10/05/2002 5:48 pm ET
Pressure no problem for Milton
By Todd Lorenz / MLB.com
MINNEAPOLIS -- When the Twins came home to Minnesota after splitting the first two games of the Division Series in Oakland, Eric Milton was asked how he felt about pitching Game 4.
"There's going to be pressure either way," Milton said. "Either pressure to clinch, or pressure to stay alive."
Obviously, Milton would have rather started the game with the pressure to clinch, but after the Twins lost Game 3, the left-hander took the mound as the Twins' only hope for survival.
"You know, I really haven't had many big games," he said. "This is our first postseason, and I'm looking forward to it. We are trying to get to where the A's have been -- perennial postseason powers. We are trying to get there, so it will definitely be the biggest game of my career, no doubt."
For a guy who admittedly had never pitched in a truly important game, Milton not only survived -- he thrived in his first postseason appearance. Oakland managed just two runs and six hits in seven innings against him, as the Twins forced a winner-take-all Game 5 in Oakland with an 11-2 victory in front of a record-setting crowd of 55,960 fans at the Metrodome.
"Milty did what we needed to have done," Twins manager Ron Gardenhire said. "He shut them down and gave us a chance to have a big inning. It was a great performance."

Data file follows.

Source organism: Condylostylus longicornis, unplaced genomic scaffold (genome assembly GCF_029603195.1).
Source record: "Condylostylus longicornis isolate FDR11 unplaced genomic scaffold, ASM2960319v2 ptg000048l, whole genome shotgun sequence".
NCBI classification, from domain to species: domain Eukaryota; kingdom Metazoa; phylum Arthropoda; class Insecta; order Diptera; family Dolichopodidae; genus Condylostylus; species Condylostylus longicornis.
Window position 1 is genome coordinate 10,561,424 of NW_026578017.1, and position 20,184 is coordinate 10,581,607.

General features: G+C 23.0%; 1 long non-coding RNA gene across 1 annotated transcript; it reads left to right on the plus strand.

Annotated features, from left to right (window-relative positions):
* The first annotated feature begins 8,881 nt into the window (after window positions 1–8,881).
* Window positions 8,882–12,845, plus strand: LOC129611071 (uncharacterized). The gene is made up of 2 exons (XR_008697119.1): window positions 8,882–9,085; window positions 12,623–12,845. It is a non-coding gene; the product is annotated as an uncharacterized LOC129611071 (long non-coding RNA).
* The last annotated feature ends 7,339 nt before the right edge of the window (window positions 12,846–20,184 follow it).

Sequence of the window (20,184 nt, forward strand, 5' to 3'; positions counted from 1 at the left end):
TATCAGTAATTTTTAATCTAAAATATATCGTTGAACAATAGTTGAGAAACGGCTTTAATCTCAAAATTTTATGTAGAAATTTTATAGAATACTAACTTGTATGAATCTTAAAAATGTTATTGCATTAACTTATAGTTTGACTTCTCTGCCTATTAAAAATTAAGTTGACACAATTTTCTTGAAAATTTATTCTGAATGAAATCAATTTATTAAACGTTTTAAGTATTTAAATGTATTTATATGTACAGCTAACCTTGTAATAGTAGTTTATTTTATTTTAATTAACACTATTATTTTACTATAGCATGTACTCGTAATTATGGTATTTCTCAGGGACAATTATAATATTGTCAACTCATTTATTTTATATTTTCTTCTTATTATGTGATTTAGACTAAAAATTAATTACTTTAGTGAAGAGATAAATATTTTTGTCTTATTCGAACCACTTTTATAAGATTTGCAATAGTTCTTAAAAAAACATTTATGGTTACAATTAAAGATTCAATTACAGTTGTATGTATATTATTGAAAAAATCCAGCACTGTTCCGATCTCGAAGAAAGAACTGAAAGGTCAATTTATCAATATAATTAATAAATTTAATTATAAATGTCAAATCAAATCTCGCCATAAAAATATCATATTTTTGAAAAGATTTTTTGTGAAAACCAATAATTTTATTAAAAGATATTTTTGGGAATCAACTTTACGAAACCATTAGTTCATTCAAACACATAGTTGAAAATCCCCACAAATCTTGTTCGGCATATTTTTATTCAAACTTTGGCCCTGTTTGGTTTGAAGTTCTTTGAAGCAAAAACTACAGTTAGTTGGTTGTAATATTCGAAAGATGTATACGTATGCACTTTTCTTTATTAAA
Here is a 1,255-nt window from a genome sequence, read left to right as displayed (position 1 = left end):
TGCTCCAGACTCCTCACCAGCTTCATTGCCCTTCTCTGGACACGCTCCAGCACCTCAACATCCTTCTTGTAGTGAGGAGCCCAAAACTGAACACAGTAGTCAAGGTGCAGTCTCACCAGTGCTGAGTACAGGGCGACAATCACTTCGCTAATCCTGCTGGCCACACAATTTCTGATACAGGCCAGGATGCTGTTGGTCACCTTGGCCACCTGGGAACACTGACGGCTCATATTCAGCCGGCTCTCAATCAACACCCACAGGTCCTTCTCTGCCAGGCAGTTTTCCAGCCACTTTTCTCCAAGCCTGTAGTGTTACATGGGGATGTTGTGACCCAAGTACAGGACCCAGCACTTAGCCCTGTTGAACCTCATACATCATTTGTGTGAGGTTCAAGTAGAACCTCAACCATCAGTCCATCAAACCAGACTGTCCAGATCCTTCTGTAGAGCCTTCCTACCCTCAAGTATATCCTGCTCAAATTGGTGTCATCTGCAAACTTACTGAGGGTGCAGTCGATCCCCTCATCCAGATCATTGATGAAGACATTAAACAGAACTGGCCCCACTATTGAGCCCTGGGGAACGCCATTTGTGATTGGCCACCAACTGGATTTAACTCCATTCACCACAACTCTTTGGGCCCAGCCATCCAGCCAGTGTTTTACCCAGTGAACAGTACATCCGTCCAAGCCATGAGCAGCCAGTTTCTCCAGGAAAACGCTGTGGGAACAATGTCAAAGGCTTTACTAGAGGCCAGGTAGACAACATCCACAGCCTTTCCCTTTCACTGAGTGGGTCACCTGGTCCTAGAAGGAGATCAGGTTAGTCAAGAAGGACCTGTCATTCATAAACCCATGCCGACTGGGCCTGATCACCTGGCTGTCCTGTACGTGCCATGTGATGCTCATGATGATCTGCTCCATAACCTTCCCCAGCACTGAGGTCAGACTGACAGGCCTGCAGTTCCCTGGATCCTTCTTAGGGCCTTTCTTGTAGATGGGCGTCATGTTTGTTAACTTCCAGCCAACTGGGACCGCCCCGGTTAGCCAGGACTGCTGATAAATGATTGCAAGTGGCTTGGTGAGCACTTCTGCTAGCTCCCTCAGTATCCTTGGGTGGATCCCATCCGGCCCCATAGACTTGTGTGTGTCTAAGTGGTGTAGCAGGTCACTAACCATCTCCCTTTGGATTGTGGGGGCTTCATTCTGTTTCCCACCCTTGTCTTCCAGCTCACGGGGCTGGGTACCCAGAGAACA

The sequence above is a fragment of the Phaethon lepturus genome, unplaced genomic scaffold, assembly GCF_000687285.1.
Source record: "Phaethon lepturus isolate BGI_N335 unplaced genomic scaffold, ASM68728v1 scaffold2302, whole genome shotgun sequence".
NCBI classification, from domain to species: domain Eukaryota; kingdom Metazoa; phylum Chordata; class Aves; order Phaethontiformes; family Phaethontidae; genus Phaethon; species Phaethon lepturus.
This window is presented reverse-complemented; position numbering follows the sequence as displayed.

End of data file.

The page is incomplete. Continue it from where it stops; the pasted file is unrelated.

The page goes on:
After watching Rick Reed give up four home runs in a Game 3 loss, the Minnesota game plan was a no-brainer -- keep it down and throw strikes. From the outset, Milton followed the plan to the letter, and it paid off big.
Milton kicked off the game by fanning A's leadoff hitter Ray Durham on three pitches. That fired up the capacity crowd, which in turn gave Milton a little extra zip on his fastball. He normally throws in the low nineties, but as the decibel levels climbed, so did the pitch speed. Milton topped out at 96 mph.
"It didn't surprise me at all," pitching coach Rick Anderson said. "I told Gardy before that game that he was going come out firing. He was going to throw hard and not let up on those guys."
More impressive than the velocity was Milton's location. He threw first-pitch strikes to the first 12 batters.
"Strike one is the best pitch in baseball," Milton said. "After that, you can do a lot of different things."
The only time Milton's control faltered was in the third inning, and the A's took advantage of it. Milton allowed a one-out walk to Scott Hatteberg before Miguel Tejada staked Oakland to a two-run lead with a 346-foot home run off the top of the fence in left field.
"That was definitely a bad pitch, and he made me pay for it," Milton said.
But as they have all season, the Twins came back by erasing the mistake with two runs of their own in the bottom half.
"I was trying to stay confident, but that put [Tejada's home run] right out of my mind," he said. "After that I was like, 'I can do this.'"
If the two runs helped Milton regain his confidence, it soared the next inning when the Twins' offense blew the game open by setting a Division Series record with a seven-run fourth.
"That was big for everyone," Milton said. "It was a lot of fun to watch those guys running around the bases."
Almost as much fun as the fans had watching Milton keep Minnesota's World Series dream alive.
Todd Lorenz is an editorial producer for MLB.com. This story was not subject to the approval of Major League Baseball or its clubs.